The deadly MERS virus has been identified in the U.S. for the first time, the latest indication of the spread of a disease that emerged two years ago in the Middle East. A health-care provider who returned to the U.S. a week ago after working at a health-care facility in Riyadh, Saudi Arabia, was sickened by the virus and is hospitalized in Indiana.
What is MERS
Middle East Respiratory Syndrome (MERS) is viral respiratory illness that originated in the middle east. It is a coronavirus (MARS-Cov) which can infect many different animals and cause them to have respiratory, gastrointestinal, liver, and neurologic diseases. At some point, infections of humans come into play once they jump from animals. If the coronavirus sounds familiar, think SARS. They are both similar just a different mutation.
Countries around the Arabian peninsula such as Saudi Arabia have been trying to fight the infection since 2012. Since this disease is fairly new, there is an urgency to find out all the information possible to fight it. It is believed to have jumped from camel or bats to humans. Camels have a long-standing tradition in the middle east culture.
The side effects include fever, cough, and shortness of breath. So far about 30% of people infected with MERS have died. This virus is spread from infected people to others through close contact. MERS does not seem to be airborne and capable of infecting a larger population. However, due to the fact that this virus is relatively new, healthcare providers are being infected in larger than expected numbers.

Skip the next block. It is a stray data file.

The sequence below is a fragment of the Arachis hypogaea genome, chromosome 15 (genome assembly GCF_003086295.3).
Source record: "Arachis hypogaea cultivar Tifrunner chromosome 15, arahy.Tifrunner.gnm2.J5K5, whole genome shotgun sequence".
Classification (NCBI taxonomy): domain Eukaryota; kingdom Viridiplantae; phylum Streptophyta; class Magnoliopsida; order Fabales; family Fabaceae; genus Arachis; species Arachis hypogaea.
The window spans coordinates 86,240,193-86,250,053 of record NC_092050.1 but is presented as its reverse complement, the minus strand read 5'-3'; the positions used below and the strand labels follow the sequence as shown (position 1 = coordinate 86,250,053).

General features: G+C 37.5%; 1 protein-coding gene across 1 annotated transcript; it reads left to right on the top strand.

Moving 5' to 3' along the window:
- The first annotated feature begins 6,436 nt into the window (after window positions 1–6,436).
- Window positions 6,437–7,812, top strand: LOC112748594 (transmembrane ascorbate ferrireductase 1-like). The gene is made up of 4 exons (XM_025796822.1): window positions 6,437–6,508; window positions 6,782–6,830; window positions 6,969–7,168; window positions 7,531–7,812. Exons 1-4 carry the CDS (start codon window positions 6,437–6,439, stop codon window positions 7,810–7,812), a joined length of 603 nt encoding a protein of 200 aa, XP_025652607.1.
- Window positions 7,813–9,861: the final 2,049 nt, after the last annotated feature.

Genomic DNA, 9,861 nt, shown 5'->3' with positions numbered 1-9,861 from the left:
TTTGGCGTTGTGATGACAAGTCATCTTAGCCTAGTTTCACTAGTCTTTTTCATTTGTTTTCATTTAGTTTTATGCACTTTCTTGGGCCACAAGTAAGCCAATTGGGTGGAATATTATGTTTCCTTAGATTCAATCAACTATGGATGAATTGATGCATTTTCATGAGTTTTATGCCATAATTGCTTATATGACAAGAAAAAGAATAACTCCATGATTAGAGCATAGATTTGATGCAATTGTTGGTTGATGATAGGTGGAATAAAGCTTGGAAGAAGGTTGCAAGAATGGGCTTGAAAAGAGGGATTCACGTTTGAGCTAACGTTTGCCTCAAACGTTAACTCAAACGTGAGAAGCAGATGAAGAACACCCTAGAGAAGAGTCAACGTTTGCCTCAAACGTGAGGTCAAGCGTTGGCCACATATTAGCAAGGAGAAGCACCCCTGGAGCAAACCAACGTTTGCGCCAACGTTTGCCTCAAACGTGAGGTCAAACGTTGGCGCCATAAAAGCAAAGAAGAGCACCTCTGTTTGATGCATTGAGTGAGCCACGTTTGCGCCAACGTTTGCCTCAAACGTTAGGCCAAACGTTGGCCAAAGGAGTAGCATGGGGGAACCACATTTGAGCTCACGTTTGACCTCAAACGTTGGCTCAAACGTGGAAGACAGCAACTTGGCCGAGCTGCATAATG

Now it has come to the US from the middle east. So far it has been isolated to one person who happened to be a healthcare provider working in Saudi Arabia. The hospital staff who assisted his sickness were also isolated to confirm that no further infection occurred. I think the CDC does a great job of catching viruses before they affect the mass population. So far this seems to be an isolated incident.
- Wash your hands often with soap and water for 20 seconds, and help young children do the same. If soap and water are not available, use an alcohol-based hand sanitizer.
- Cover your nose and mouth with a tissue when you cough or sneeze then throw the tissue in the trash.
- Avoid touching your eyes, nose, and mouth with unwashed hands.
- Avoid close contact, such as kissing, sharing cups, or sharing eating utensils, with sick people.
- Clean and disinfect frequently touched surfaces, such as toys and doorknobs.
Are you doing your part in preventing spreading disease?